In 5 year time, Visitors going to Tokyo’s Summer Olympics could be greeted by a range of self-driving taxis! This is exciting, yet taxi services in Japan are excellent (clean, ultra polite, simple perfect)…so would be hard to beat local taxi drivers. The potential of these self-driving taxis could be huge in Europe for example to avoid tobacco smelly taxis.
Ok, you get the picture. Amazing inventions by Japanese, with huge potential overseas. [In a 2014 survey conducted by the University of Michigan’s Transportation Research Institute, it was found that among China, India, Japan, the US, the UK, and Australia, public perception of self-driving cars was positive in all surveyed nations except Japan, which displayed neutral opinions, according to the study.
Interestingly, nearly 50% of respondents in each China and India had “very positive” feelings about autonomous vehicles, while Japan only racked up 10% in the same category. (The US measured in at 22%.)
Source: From Gizmodo
So who is doing it? How does it work?
Japanese tech company DeNAhas been working for the last 5 years on self driving car technology.
The company believes it can leverage its mobile infrastructure savvy to develop the best software needed to summon a fleet of robocars on a smartphone.
DeNA’s autonomous taxis, called “Robot Taxi,” joins players like Uber, Google, Apple, Tesla, Audi, Volvo, Delphi, BMW, or Mercedes in the race to develop self-driving vehicles, etc… All these companies all take a different approach to developing driverless cars.
Car companies such as Nissan and BMW bring auto manufacturing knowhow to the table.
Apple could leverage their expertise in buzzworthy hardware to build a car from scratch without the help of carmakers.
Google leads the way in information technology, incorporating rich maps that give a bird’s eye view of the vehicle’s surroundings.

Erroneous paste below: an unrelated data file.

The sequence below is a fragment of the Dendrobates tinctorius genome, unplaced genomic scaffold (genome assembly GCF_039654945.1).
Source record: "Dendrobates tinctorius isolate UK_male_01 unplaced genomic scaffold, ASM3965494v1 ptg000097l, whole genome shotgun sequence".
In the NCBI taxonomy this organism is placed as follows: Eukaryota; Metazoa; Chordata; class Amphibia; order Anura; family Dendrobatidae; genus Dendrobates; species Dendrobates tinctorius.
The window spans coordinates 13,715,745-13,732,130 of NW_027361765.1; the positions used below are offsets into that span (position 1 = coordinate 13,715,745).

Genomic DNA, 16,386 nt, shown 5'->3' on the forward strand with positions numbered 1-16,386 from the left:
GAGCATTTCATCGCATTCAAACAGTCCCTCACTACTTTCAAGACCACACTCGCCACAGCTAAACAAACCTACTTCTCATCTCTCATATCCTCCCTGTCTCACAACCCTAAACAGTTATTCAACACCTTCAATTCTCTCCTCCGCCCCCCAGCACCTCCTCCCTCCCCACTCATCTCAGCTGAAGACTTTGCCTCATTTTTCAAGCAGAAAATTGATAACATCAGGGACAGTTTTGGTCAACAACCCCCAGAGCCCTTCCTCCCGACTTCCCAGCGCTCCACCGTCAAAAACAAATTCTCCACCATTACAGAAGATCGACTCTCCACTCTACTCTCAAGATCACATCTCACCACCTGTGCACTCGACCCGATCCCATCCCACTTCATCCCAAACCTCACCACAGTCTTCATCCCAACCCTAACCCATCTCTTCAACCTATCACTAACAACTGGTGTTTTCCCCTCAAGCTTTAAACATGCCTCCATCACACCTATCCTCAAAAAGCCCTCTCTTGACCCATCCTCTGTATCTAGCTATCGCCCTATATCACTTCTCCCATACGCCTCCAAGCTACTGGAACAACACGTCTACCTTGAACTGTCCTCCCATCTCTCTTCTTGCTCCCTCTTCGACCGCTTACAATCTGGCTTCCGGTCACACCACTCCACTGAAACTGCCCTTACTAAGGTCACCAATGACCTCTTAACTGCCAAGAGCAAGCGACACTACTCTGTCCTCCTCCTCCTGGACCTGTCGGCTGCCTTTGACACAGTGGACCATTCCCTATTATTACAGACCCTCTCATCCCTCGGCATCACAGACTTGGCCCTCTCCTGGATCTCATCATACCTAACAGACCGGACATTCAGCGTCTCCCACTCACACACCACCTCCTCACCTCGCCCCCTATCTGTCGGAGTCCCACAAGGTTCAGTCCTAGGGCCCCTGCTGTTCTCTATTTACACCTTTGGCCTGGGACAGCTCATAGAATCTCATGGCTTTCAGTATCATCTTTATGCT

Uber’s mastered on-demand ridesharing.
The Japanese firm believes autos are reaching a turning point, and that the focus is pivoting from hardware to mobile software—data, apps, user experience, much like smartphones did a decade ago.
The company got also decade of experience operating mobile devices and server-side tech for massive user traffic, and commercializing that technology. The company has been leading mobile platforms since 2004—three years before the iPhone came along.
ZMP says its Robot Taxi uses lidar sensors and image-recognition cameras to measure distances between objects like traffic lights or pedestrians, the same as Google’s cars, using laser beams. ZMP is also toying with millimeter wave radars: mountable radars that gauge how far or close traffic is ahead on the road…
DeNA, whose ventures include a wildly popular manga-reading app for comic lovers (yes, I am a huge animate fan), boasts that it has a proven track record of commercializing technology to wide audiences via handheld devices. It’s selling the fun behind self-driving cars.
I can’t wait to go into a Robot Taxi car !
Source: Gizmodo, Japan Times
Image credit: ZMP